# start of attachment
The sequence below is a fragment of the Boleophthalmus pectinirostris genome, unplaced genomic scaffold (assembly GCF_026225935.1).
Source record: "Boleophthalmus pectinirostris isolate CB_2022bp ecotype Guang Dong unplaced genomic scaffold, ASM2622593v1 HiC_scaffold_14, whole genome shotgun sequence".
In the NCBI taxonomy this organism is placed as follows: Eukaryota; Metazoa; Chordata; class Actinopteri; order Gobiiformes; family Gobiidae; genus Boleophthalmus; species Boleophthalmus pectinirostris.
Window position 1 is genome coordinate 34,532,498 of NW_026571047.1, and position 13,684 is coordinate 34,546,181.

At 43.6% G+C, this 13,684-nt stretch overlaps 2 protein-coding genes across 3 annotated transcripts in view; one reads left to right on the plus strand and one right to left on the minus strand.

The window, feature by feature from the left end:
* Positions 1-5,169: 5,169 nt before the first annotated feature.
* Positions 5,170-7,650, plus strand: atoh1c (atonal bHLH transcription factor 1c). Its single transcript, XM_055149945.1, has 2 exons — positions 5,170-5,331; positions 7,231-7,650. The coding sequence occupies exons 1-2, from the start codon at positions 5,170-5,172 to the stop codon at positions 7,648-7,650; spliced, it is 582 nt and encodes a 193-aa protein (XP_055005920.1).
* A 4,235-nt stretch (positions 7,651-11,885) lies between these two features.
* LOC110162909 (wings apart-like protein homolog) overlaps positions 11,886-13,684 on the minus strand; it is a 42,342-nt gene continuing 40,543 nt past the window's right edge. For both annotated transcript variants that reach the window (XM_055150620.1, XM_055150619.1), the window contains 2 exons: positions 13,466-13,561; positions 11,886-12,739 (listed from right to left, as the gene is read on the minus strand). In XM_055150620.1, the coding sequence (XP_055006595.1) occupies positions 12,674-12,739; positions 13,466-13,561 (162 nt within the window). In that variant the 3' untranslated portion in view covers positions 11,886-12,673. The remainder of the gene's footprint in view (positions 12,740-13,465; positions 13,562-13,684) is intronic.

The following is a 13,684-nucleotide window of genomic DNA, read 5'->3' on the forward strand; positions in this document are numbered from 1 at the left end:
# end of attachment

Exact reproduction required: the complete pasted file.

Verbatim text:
The sequence below is a fragment of the Boleophthalmus pectinirostris genome, unplaced genomic scaffold (assembly GCF_026225935.1).
Source record: "Boleophthalmus pectinirostris isolate CB_2022bp ecotype Guang Dong unplaced genomic scaffold, ASM2622593v1 HiC_scaffold_14, whole genome shotgun sequence".
In the NCBI taxonomy this organism is placed as follows: Eukaryota; Metazoa; Chordata; class Actinopteri; order Gobiiformes; family Gobiidae; genus Boleophthalmus; species Boleophthalmus pectinirostris.
Window position 1 is genome coordinate 34,532,498 of NW_026571047.1, and position 13,684 is coordinate 34,546,181.

At 43.6% G+C, this 13,684-nt stretch overlaps 2 protein-coding genes across 3 annotated transcripts in view; one reads left to right on the plus strand and one right to left on the minus strand.

The window, feature by feature from the left end:
* Positions 1-5,169: 5,169 nt before the first annotated feature.
* Positions 5,170-7,650, plus strand: atoh1c (atonal bHLH transcription factor 1c). Its single transcript, XM_055149945.1, has 2 exons — positions 5,170-5,331; positions 7,231-7,650. The coding sequence occupies exons 1-2, from the start codon at positions 5,170-5,172 to the stop codon at positions 7,648-7,650; spliced, it is 582 nt and encodes a 193-aa protein (XP_055005920.1).
* A 4,235-nt stretch (positions 7,651-11,885) lies between these two features.
* LOC110162909 (wings apart-like protein homolog) overlaps positions 11,886-13,684 on the minus strand; it is a 42,342-nt gene continuing 40,543 nt past the window's right edge. For both annotated transcript variants that reach the window (XM_055150620.1, XM_055150619.1), the window contains 2 exons: positions 13,466-13,561; positions 11,886-12,739 (listed from right to left, as the gene is read on the minus strand). In XM_055150620.1, the coding sequence (XP_055006595.1) occupies positions 12,674-12,739; positions 13,466-13,561 (162 nt within the window). In that variant the 3' untranslated portion in view covers positions 11,886-12,673. The remainder of the gene's footprint in view (positions 12,740-13,465; positions 13,562-13,684) is intronic.

The following is a 13,684-nucleotide window of genomic DNA, read 5'->3' on the forward strand; positions in this document are numbered from 1 at the left end: